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Author Faye, Emmanuel.

Title Heidegger : the introduction of Nazism into philosophy in light of the unpublished seminars of 1933-1935 / Emmanuel Faye ; translated by Michael B. Smith ; foreword by Tom Rockmore.

Publication Info. New Haven : Yale University Press, [2009]


Location Pub Note Copy No. Status
 Rock Island Main Lib Adult Non-Fiction - RIPG-6  193 FAY    AVAILABLE
 Rockford University Stacks - RKC-ILDS  B3279.H49 F34513 2009    AVAILABLE
Description xxviii, 436 pages ; 25 cm
text txt rdacontent
unmediated n rdamedia
volume nc rdacarrier
Bibliography Includes bibliographical references (p. 411-429) and index.
Contents Before 1933: Heidegger's radicalism, the destruction of the philosophical tradition, and the call to Nazism -- Heidegger, the "bringing into line," and the new student law -- Work camps, the health of the people, and the hard race in the lectures and speeches of 1933-1934 -- The courses of 1933-1935: from the question of man to the affirmation of the people and the German race -- Heidegger's Hitlerism in the seminar On the essence and concepts of nature, history, and state -- Heidegger, Carl Schmitt, and Alfred Baeumler: the struggle against the enemy and his extermination -- Law and race: Erik Wolf between Heidegger, Schmitt, and Rosenberg -- Heidegger and the longevity of the Nazi state in the unpublished seminar on Hegel and the state -- From the justification of racial selection to the ontological negationism of the Bremen lectures.
Summary In the most comprehensive examination to date of Heidegger's Nazism, Emmanuel Faye draws on previously unavailable materials to paint a damning picture of Nazism's influence on the philosopher's thought and politics. In this provocative book, Faye uses excerpts from unpublished seminars to show that Heidegger's philosophical writings are fatally compromised by an adherence to National Socialist ideas. In other documents, Faye finds expressions of racism and exterminatory anti-Semitism. Faye disputes the view of Heidegger as a nave, temporarily disoriented academician and instead shows him to have been a self-appointed "spiritual guide" for Nazism whose intentionality was clear. Contrary to what some have written, Heidegger's Nazism became even more radical after 1935, as Faye demonstrates. He revisits Heidegger's masterwork, Being and Time, and concludes that in it Heidegger does not present a philosophy of individual existence but rather a doctrine of radical self-sacrifice, where individualization is allowed only for the purpose of heroism in warfare. Faye's book was highly controversial when originally published in France in 2005. Now available in Michael B. Smith's fluid English translation, it is bound to awaken controversy in the English-speaking world. - Publisher.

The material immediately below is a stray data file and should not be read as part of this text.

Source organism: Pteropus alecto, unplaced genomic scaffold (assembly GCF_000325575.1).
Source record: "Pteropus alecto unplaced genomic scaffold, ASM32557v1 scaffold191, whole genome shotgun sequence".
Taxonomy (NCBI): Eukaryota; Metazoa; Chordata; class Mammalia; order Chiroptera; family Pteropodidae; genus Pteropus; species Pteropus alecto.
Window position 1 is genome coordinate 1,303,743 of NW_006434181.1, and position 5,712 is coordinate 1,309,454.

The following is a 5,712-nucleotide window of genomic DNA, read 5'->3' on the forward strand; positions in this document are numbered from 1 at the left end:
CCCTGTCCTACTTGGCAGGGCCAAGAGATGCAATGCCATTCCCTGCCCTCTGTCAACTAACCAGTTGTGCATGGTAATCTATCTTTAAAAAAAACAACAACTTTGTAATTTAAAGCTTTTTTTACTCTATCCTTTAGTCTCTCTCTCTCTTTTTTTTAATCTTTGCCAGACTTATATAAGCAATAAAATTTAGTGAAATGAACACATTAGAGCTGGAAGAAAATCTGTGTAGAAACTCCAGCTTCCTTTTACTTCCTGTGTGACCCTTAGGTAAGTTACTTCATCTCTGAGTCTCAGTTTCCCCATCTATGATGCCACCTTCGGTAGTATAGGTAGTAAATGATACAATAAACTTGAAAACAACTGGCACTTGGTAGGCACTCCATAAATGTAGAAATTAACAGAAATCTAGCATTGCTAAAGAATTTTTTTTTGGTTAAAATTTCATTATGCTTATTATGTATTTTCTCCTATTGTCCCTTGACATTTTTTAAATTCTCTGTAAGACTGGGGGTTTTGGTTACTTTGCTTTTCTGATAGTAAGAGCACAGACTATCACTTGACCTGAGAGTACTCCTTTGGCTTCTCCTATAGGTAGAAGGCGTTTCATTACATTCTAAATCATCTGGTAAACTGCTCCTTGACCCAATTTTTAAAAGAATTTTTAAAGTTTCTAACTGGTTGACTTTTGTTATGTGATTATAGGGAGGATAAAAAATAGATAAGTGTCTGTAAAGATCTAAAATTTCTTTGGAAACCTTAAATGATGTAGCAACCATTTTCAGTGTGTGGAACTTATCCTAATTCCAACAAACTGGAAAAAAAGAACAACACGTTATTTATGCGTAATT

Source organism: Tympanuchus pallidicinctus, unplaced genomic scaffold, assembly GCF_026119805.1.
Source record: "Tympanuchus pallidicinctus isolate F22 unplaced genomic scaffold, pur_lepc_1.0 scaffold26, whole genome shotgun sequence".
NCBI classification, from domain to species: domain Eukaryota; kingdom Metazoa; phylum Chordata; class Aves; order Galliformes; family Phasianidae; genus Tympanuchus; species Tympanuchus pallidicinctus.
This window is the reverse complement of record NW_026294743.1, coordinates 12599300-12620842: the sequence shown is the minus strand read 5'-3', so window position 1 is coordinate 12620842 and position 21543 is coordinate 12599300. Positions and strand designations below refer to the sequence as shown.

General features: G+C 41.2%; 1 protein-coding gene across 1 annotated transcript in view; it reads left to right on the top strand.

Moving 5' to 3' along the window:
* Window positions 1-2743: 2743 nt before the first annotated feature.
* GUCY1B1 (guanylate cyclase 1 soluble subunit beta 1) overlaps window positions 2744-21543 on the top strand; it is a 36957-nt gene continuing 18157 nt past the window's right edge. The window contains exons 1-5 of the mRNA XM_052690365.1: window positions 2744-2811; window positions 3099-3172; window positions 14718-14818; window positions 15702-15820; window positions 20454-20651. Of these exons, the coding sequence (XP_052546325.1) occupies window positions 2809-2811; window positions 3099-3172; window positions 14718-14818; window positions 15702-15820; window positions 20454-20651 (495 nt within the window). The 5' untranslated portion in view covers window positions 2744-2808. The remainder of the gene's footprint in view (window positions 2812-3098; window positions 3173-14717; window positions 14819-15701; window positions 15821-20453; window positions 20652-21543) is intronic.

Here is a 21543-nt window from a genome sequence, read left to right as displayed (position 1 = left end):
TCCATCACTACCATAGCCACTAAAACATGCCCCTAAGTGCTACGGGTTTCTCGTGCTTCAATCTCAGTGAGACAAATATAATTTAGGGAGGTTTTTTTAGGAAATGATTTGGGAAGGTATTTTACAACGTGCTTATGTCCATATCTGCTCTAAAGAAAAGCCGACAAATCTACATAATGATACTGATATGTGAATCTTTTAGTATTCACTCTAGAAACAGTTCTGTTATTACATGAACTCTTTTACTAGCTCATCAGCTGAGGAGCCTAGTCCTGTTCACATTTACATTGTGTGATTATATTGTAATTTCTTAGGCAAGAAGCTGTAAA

Subject Heidegger, Martin, 1889-1976 -- Political and social views.
Heidegger, Martin, 1889-1976. (OCoLC)fst00032385
National socialism and philosophy.
National socialism and philosophy. (OCoLC)fst01033801
Political and social views. (OCoLC)fst01353986
Added Author Smith, Michael B. (Michael Bradley), 1940-
Rockmore, Tom, 1942-
Added Title Heidegger, l'introduction du nazisme dans la philosophie. English
Other Form: Online version: Faye, Emmanuel. Heidegger, l'introduction du nazisme dans la philosophie. English. Heidegger, the introduction of Nazism into philosophy in light of the unpublished seminars of 1933-1935. New Haven : Yale University Press, c2009 (OCoLC)705786882
ISBN 9780300120868 (cloth) (alkaline paper)
0300120869 (cloth) (alkaline paper)

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